The acting leader of Myanmar’s parallel civilian government, appointed by legislators who were removed following a power grab by the military in February, has promised to pursue a “revolution” to overturn the military government.
Mahn Win Khaing Than, who is in hiding along with most senior officials from the governing National League for Democracy Party, addressed the public for the first time on Saturday via Facebook.
“This is the darkest moment of the nation and the moment that the dawn is close,” he said.
At least six people died on Saturday in one of the bloodiest days since the army seized power and detained most of the civilian leadership, including Aung San Suu Kyi. Four deaths were reported in Mandalay, the country’s second-biggest city, and two in Pyay, a town in south-central Myanmar.
Overall, more than 70 people have been killed in Myanmar in widespread protests against the military, the Assistance Association for Political Prisoners (AAPP) advocacy group said. The figure has been endorsed by the independent UN human rights expert for Myanmar, Tom Andrews.
Mahn Win Khaing Than was appointed last week as acting vice president by representatives of Myanmar’s overthrown legislators, the Committee for Representing Pyidaungsu Hluttaw (CRPH), which is pushing for recognition as the rightful government.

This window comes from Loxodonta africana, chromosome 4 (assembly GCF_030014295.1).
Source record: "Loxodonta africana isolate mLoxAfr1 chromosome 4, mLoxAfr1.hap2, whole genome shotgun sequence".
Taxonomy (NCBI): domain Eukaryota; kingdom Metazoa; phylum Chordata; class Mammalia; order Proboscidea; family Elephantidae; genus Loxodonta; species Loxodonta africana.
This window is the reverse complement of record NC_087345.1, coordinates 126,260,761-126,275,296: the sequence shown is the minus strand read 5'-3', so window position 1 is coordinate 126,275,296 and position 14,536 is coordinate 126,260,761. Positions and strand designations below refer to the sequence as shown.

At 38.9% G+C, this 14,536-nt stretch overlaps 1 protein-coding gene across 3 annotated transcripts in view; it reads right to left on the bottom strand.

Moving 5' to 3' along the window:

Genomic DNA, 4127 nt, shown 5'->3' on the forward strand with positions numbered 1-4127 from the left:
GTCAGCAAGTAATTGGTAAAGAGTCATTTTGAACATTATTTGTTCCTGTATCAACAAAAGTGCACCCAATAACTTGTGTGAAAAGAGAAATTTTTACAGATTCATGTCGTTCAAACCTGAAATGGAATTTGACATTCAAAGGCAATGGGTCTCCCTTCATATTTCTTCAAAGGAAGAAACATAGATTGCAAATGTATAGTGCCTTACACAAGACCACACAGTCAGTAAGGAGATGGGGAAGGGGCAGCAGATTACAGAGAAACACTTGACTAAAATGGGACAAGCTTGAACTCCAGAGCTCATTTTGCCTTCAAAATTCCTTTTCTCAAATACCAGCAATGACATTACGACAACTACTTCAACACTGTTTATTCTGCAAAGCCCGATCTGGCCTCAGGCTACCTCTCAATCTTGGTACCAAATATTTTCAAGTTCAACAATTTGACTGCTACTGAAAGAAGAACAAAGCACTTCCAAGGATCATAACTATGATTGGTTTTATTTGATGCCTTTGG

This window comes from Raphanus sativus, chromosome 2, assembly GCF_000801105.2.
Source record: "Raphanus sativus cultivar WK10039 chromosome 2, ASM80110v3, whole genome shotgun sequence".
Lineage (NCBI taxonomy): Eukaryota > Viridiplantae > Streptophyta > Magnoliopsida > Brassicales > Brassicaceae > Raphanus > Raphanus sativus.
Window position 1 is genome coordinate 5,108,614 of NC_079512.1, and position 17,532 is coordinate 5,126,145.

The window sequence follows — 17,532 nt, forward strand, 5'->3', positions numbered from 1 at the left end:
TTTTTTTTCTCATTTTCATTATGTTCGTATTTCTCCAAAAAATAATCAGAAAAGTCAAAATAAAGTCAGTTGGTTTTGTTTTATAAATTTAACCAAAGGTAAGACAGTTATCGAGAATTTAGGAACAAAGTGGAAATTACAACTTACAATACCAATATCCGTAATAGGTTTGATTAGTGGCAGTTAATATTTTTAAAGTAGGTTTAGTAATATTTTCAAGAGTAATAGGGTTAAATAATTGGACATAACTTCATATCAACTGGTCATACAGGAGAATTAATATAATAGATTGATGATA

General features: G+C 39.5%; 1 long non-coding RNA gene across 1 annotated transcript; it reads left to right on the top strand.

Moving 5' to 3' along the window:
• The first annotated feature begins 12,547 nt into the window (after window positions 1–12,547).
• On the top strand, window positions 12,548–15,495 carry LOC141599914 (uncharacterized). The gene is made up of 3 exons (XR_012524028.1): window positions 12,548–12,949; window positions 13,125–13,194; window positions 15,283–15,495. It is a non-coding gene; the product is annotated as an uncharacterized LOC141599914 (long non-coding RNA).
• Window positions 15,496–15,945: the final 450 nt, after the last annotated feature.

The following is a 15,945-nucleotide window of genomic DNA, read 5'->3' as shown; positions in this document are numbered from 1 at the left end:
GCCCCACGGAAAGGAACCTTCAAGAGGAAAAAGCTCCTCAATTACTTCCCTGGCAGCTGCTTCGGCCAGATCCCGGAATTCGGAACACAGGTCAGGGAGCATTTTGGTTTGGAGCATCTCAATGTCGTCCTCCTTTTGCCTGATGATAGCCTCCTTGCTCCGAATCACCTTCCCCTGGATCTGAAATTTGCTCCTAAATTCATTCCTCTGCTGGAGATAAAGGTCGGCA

It has announced its intention to create a federal democracy and leaders have been meeting representatives of Myanmar’s largest ethnic armed organisations, which already control vast swaths of territory across the country. Some have pledged their support.
“In order to form a federal democracy, which all ethnic brothers, who have been suffering various kinds of oppressions from the dictatorship for decades, really desired, this revolution is the chance for us to put our efforts together,” Mahn Win Khaing Than said.
His address was greeted with thousands of approving comments from many who followed it on Facebook. “Keep it up Mr President! You are our hope. We are all with you,” wrote one user, Ko Shan.
The military government has declared CRPH illegal and said anyone involved with it could be charged with treason, which carries the death penalty.
The CRPH has declared the military government a “terrorist organisation”.
Mahn Win Khaing Than said the CRPH would “attempt to legislate the required laws so that the people have the right to defend themselves” and that public administration would be handled by an “interim people’s administration team”.
A civil disobedience movement that started with government employees such as doctors and teachers has expanded into a general strike that has paralysed many sectors of the economy and taken a large portion of the workings of government out of the military’s hands.